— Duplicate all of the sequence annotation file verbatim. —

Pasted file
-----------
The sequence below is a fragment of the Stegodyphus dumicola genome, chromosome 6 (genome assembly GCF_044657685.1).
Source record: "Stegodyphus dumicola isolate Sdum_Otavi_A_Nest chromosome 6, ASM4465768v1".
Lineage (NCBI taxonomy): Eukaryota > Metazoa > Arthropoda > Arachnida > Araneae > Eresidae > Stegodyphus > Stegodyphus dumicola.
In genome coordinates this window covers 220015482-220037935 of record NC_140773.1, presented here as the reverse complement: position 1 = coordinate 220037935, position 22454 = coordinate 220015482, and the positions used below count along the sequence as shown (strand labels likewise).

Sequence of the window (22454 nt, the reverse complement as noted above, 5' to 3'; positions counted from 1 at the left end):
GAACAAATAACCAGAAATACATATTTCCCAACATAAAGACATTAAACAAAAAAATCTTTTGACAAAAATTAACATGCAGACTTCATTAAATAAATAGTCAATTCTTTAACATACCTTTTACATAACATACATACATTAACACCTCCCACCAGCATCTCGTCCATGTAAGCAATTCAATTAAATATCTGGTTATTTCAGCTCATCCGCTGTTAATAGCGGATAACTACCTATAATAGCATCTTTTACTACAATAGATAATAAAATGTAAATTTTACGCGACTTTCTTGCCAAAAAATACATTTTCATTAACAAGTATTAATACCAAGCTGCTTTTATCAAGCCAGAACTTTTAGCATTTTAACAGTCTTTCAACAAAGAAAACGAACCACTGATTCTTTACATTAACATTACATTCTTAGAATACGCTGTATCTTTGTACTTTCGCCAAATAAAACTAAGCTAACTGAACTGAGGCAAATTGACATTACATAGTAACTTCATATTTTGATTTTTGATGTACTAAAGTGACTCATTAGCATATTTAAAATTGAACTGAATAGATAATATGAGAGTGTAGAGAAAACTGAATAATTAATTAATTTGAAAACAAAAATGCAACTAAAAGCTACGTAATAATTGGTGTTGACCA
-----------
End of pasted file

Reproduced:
The sequence below is a fragment of the Stegodyphus dumicola genome, chromosome 6 (genome assembly GCF_044657685.1).
Source record: "Stegodyphus dumicola isolate Sdum_Otavi_A_Nest chromosome 6, ASM4465768v1".
Lineage (NCBI taxonomy): Eukaryota > Metazoa > Arthropoda > Arachnida > Araneae > Eresidae > Stegodyphus > Stegodyphus dumicola.
In genome coordinates this window covers 220015482-220037935 of record NC_140773.1, presented here as the reverse complement: position 1 = coordinate 220037935, position 22454 = coordinate 220015482, and the positions used below count along the sequence as shown (strand labels likewise).

Sequence of the window (22454 nt, the reverse complement as noted above, 5' to 3'; positions counted from 1 at the left end):
GAACAAATAACCAGAAATACATATTTCCCAACATAAAGACATTAAACAAAAAAATCTTTTGACAAAAATTAACATGCAGACTTCATTAAATAAATAGTCAATTCTTTAACATACCTTTTACATAACATACATACATTAACACCTCCCACCAGCATCTCGTCCATGTAAGCAATTCAATTAAATATCTGGTTATTTCAGCTCATCCGCTGTTAATAGCGGATAACTACCTATAATAGCATCTTTTACTACAATAGATAATAAAATGTAAATTTTACGCGACTTTCTTGCCAAAAAATACATTTTCATTAACAAGTATTAATACCAAGCTGCTTTTATCAAGCCAGAACTTTTAGCATTTTAACAGTCTTTCAACAAAGAAAACGAACCACTGATTCTTTACATTAACATTACATTCTTAGAATACGCTGTATCTTTGTACTTTCGCCAAATAAAACTAAGCTAACTGAACTGAGGCAAATTGACATTACATAGTAACTTCATATTTTGATTTTTGATGTACTAAAGTGACTCATTAGCATATTTAAAATTGAACTGAATAGATAATATGAGAGTGTAGAGAAAACTGAATAATTAATTAATTTGAAAACAAAAATGCAACTAAAAGCTACGTAATAATTGGTGTTGACCA